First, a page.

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November 7, 2018updated 08 Jul 2020 11:55am

October’s top news stories

A new study claims that companies need to invest up to £330bn to extract oil and gas from UK waters over the next 30 years, and Shell announced a $31.9bn JV to supply LNG to emerging Asian markets. Offshore-technology.com wraps up the key headlines from October 2018.

Study claims firms need to invest up to £330bn to extract oil and gas

Companies need to invest up to £330bn to extract oil and gas from UK waters over the next 30 years.

Offshore fields in the North Sea have produced in excess of 43 billion barrels since the 1970s.

Based on economic modelling, a study by researchers at Aberdeen University noted that North Sea fields could contain 17 billion barrels of oil or the equivalent gas still to be extracted.


US fears Russia could help Iran avoid sanctions

The US is reportedly concerned that Russia could play spoilsport and facilitate Iran in avoiding sanctions by purchasing oil and then reselling it in the global market.

The US recently reimposed sanctions with the aim of halting Tehran’s oil exports.

The Trump administration decided to withdraw from the 2015 nuclear pact,  which provided relief to Tehran from sanctions.

Russia has been opposed to the decision of reimposing sanctions on Iranian oil exports and the withdrawal from the multilateral pact, in which China, the UK, France, Germany and EU were also signatories.


Thalassa’s ARL completes autonomous flying node sea trials

Thalassa announced that its subsidiary Autonomous Robotics (ARL) completed sea trials of a prototype flying node autonomous underwater vehicle (AUV) at a location off the coast of Plymouth harbour.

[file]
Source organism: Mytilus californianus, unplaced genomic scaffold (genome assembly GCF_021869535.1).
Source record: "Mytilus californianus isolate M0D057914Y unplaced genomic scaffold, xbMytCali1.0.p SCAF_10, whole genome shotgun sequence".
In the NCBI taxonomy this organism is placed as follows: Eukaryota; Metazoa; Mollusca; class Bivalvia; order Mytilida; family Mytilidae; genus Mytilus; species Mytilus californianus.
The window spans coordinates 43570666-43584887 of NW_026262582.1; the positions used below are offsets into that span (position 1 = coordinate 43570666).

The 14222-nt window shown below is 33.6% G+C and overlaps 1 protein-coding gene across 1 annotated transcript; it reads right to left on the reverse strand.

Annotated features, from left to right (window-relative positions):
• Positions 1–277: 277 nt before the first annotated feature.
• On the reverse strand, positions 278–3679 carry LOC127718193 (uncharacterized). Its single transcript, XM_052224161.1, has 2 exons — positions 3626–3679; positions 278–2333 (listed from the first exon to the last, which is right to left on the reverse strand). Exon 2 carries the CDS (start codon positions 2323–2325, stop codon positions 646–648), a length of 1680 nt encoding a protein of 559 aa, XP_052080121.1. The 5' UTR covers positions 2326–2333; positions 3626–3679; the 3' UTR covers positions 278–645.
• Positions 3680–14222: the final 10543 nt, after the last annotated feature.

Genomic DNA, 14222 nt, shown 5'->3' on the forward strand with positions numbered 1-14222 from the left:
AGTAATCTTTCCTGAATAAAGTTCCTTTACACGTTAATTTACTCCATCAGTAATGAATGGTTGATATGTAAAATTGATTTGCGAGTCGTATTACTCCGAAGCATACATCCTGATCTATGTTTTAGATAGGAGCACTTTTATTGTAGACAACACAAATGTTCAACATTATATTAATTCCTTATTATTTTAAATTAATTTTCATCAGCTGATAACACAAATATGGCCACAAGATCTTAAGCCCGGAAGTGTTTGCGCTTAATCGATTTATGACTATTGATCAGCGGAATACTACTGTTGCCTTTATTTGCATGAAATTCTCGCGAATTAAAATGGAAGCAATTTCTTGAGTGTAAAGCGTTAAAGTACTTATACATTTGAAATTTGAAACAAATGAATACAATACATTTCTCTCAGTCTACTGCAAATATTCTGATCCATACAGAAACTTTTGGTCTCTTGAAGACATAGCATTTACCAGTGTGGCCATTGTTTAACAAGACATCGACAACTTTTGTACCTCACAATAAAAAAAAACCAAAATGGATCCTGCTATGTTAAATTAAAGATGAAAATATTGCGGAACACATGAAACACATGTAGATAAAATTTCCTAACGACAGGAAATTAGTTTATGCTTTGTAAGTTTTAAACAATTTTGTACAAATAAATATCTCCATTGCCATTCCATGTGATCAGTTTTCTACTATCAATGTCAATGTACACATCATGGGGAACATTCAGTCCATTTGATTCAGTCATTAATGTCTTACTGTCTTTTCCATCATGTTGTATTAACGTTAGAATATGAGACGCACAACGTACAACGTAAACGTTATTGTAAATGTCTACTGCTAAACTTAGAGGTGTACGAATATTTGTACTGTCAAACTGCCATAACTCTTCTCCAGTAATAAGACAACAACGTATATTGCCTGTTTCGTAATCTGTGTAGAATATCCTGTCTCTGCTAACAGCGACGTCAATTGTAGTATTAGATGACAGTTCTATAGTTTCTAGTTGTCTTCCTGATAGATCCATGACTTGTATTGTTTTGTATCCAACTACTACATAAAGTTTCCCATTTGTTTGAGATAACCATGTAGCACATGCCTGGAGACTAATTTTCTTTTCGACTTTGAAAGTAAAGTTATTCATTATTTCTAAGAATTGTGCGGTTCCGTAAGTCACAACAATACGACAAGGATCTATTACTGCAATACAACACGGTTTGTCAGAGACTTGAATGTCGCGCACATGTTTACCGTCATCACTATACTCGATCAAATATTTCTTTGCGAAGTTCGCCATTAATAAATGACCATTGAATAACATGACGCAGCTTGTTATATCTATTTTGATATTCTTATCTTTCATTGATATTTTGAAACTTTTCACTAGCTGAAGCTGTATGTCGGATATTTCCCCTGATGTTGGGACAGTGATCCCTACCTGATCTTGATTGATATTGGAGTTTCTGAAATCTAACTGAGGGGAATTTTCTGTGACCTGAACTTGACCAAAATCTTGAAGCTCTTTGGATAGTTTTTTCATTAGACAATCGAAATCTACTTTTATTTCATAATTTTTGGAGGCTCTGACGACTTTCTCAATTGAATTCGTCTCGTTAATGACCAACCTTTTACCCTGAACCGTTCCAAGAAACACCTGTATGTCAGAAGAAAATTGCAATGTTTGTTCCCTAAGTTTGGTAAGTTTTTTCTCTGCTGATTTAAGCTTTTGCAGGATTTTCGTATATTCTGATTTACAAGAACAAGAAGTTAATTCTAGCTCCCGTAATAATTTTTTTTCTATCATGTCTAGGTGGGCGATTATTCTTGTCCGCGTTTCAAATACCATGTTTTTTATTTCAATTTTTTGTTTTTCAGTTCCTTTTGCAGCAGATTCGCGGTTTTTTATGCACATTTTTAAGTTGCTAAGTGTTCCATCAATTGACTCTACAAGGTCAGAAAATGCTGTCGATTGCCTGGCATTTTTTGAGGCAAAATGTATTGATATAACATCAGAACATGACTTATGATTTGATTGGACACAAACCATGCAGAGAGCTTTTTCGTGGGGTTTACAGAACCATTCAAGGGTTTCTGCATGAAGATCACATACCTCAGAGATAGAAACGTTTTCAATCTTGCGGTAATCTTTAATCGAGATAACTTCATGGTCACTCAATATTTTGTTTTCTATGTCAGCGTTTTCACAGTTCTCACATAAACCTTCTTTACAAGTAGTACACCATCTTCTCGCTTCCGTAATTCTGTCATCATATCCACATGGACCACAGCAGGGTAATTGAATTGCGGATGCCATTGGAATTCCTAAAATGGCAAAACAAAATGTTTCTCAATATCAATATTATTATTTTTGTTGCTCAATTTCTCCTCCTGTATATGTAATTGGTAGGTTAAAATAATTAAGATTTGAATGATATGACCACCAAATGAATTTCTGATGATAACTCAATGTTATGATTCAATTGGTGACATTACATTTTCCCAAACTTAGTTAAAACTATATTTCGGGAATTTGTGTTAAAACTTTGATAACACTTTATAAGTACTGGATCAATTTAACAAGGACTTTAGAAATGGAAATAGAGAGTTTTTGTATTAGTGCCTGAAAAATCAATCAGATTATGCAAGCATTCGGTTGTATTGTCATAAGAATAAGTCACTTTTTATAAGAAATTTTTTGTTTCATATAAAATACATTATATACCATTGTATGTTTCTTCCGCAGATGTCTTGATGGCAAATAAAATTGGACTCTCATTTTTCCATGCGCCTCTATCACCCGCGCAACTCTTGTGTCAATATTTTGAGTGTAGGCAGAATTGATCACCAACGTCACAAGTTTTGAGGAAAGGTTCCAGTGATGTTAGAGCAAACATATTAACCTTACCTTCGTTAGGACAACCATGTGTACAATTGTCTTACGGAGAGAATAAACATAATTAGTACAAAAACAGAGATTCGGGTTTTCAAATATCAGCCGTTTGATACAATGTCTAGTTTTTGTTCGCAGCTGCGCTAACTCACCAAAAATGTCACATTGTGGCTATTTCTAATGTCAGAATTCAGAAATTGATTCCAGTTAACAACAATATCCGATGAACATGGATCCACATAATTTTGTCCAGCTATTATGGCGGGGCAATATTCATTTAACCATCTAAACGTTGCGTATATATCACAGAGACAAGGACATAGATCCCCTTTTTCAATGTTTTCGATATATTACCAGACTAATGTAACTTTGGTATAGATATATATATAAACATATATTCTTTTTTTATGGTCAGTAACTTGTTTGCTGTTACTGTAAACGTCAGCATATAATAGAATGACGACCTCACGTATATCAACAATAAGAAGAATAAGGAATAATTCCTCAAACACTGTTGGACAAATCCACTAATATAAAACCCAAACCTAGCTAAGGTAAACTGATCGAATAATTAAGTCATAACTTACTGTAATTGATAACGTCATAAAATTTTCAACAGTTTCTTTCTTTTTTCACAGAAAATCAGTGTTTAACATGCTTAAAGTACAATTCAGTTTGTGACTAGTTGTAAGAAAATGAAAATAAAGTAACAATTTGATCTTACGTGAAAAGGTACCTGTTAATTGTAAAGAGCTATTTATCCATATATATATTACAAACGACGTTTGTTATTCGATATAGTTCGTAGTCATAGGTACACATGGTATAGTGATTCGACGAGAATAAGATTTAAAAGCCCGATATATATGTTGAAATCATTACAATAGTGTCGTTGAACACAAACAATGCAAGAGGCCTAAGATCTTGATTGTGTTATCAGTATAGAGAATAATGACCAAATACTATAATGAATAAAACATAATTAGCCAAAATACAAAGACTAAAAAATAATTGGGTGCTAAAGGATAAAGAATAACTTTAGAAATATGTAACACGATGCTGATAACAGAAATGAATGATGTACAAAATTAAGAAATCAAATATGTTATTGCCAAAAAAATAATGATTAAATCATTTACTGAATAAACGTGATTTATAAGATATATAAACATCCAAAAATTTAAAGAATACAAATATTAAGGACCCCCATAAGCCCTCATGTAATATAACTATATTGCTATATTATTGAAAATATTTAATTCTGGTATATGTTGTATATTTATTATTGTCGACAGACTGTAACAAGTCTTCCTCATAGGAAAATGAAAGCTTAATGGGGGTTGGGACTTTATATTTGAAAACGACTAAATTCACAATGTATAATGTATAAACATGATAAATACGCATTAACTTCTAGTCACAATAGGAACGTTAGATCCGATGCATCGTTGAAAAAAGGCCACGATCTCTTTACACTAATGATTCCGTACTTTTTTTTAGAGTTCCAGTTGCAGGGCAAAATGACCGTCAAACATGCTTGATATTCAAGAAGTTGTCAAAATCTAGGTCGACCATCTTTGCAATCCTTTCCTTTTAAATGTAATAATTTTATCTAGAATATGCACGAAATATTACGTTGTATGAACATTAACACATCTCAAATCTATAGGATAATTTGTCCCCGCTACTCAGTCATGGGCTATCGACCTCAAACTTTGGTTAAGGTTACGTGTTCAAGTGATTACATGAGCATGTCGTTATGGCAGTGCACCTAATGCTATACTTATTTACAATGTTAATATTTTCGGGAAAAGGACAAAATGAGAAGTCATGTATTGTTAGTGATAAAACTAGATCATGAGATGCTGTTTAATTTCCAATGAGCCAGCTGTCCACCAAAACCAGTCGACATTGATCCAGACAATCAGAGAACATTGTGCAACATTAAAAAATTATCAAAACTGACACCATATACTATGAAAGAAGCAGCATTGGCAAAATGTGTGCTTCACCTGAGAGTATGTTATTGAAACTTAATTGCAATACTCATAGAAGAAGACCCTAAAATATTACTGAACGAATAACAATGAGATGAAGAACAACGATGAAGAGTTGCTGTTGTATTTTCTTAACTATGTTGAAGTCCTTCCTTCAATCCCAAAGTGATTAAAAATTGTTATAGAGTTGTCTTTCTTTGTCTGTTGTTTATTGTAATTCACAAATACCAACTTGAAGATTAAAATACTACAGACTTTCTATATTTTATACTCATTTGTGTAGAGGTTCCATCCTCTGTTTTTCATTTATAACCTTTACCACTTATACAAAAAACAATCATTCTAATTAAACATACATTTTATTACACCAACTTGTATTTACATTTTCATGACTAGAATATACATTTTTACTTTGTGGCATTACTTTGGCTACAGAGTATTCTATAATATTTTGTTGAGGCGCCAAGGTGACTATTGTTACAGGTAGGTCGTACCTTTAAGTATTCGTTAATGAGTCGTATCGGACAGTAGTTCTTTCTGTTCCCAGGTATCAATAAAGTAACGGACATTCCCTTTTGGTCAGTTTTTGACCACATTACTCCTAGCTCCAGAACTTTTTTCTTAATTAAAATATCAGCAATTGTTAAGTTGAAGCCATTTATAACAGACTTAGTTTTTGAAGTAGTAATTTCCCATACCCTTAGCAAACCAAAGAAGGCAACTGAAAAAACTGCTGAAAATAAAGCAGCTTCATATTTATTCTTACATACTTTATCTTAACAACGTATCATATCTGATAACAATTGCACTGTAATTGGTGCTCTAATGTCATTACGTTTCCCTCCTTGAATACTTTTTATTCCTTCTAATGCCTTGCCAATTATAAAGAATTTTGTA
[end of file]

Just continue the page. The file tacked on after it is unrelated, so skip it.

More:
Conducted under the supervision of ARL engineering director Arran Holloway, the trials are claimed to be a major step forward in the proof of concept prototype development phase.

ARL said that the trial successfully confirmed the AUV autonomous navigation and seabed landing and take-off operation.


Shell leads $31bn Canadian LNG project with Asian energy giants

A consortium of energy companies led by Shell has announced a C$40bn ($31.9bn) joint venture (JV) to supply liquefied natural gas (LNG) to emerging Asian markets.

Comprising Shell, PetroChina, Mitsubishi, Korea Gas Corporation and Malaysia’s Petronas, the JV is Canada’s largest private sector investment project and expected to deliver 26 million tons of LNG to Asia.

The government is contributing C$275m to support the LNG project to be used for infrastructure, marine and environmental protection.


India’s ONGC awards $1.5bn contract for deep-water development

India’s Oil & Natural Gas Corporation (ONGC) has awarded a Rs117.4bn ($1.52bn) contract to Baker Hughes (BHGE), McDermott and L&T Hydrocarbon (LTHE) for the deep-water development project, KG-DWN-98/2 (Cluster-2) in the Krishna Godavari basin.

This contract will see subsea equipment and services being provided by BHGE, McDermott and LTHE to ONGC with end-to-end project delivery.

The deep-water development project will help India cater to its domestic energy requirements.


Magseis to buy Fairfield Seismic Technologies for $233m